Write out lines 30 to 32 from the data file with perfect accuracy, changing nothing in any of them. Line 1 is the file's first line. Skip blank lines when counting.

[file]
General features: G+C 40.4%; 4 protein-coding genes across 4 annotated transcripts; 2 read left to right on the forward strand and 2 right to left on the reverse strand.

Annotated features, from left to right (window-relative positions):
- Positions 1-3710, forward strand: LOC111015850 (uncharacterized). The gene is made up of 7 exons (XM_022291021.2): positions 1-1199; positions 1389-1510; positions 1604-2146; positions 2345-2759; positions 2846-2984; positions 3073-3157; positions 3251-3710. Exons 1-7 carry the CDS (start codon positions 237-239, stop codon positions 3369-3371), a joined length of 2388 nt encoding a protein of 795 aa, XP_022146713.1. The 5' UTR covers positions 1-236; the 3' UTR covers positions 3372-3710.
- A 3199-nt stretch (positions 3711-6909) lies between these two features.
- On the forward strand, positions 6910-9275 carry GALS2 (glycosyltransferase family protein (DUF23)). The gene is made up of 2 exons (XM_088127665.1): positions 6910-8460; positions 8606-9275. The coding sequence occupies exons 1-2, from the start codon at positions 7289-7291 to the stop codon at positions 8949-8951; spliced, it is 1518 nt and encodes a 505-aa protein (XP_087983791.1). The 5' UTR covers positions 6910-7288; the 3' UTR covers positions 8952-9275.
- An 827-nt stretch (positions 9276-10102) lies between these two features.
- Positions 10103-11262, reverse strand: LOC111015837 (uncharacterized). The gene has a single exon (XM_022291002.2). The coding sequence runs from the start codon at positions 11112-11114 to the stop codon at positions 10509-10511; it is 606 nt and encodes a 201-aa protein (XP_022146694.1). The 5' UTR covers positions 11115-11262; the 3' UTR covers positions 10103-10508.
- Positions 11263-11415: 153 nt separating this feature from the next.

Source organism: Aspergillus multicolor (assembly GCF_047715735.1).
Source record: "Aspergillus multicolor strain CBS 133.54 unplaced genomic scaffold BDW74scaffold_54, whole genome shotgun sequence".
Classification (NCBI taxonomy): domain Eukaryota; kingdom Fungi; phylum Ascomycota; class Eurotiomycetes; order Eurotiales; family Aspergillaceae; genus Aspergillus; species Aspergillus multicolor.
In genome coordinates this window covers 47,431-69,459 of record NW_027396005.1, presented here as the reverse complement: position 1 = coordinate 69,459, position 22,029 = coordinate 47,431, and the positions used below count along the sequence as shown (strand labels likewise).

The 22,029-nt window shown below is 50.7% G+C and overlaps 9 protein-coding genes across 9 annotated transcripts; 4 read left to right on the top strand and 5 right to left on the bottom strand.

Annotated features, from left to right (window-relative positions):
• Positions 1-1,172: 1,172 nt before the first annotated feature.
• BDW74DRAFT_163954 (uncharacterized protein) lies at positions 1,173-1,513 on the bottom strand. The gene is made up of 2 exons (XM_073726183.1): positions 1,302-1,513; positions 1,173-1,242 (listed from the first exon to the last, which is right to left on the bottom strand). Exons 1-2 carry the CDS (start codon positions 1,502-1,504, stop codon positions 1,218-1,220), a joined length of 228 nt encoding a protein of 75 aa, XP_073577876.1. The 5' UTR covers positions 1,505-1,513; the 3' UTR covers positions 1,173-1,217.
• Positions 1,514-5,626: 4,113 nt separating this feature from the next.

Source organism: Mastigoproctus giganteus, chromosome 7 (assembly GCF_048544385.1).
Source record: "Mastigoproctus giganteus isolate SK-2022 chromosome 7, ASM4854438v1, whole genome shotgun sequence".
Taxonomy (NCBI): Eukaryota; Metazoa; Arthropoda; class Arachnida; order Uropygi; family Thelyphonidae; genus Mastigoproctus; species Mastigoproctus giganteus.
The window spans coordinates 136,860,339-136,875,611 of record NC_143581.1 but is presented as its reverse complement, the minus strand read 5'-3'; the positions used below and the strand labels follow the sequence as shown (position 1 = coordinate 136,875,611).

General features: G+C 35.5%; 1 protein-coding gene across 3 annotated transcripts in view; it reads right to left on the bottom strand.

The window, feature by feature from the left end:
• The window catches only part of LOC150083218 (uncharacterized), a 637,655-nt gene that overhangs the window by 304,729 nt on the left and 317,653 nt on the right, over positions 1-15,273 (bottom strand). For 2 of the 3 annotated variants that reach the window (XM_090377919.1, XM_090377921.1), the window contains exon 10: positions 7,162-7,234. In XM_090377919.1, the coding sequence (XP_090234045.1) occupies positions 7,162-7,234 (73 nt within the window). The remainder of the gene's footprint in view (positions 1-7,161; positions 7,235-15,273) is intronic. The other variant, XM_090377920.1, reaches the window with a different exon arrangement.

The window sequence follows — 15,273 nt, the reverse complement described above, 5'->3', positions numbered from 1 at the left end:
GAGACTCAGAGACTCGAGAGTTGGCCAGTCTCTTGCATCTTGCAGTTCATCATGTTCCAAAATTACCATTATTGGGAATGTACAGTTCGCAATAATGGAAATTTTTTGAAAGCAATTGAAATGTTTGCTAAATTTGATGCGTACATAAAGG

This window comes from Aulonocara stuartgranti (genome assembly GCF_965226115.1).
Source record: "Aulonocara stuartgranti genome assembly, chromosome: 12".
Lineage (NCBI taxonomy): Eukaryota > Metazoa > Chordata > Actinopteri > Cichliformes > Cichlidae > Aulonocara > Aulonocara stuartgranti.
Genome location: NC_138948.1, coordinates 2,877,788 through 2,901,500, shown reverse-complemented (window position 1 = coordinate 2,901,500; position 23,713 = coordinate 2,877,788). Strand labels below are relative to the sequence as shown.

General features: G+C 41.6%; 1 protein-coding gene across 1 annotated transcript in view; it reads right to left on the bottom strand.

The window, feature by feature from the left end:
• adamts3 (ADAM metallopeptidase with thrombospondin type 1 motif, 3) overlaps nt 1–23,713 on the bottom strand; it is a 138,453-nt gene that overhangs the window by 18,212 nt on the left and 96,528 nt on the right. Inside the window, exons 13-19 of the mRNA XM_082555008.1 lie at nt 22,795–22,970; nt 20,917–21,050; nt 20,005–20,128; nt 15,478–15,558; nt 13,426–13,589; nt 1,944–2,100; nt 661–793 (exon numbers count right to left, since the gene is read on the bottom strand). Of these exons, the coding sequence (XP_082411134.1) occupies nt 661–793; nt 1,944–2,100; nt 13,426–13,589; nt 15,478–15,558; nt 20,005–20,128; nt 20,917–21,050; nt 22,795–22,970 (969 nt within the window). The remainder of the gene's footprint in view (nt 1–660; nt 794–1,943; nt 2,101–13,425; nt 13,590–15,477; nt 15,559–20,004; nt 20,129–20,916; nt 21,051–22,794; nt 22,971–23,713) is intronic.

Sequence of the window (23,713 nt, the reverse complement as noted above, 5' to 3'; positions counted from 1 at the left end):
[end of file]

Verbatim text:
Genome location: NC_138948.1, coordinates 2,877,788 through 2,901,500, shown reverse-complemented (window position 1 = coordinate 2,901,500; position 23,713 = coordinate 2,877,788). Strand labels below are relative to the sequence as shown.

General features: G+C 41.6%; 1 protein-coding gene across 1 annotated transcript in view; it reads right to left on the bottom strand.

The window, feature by feature from the left end: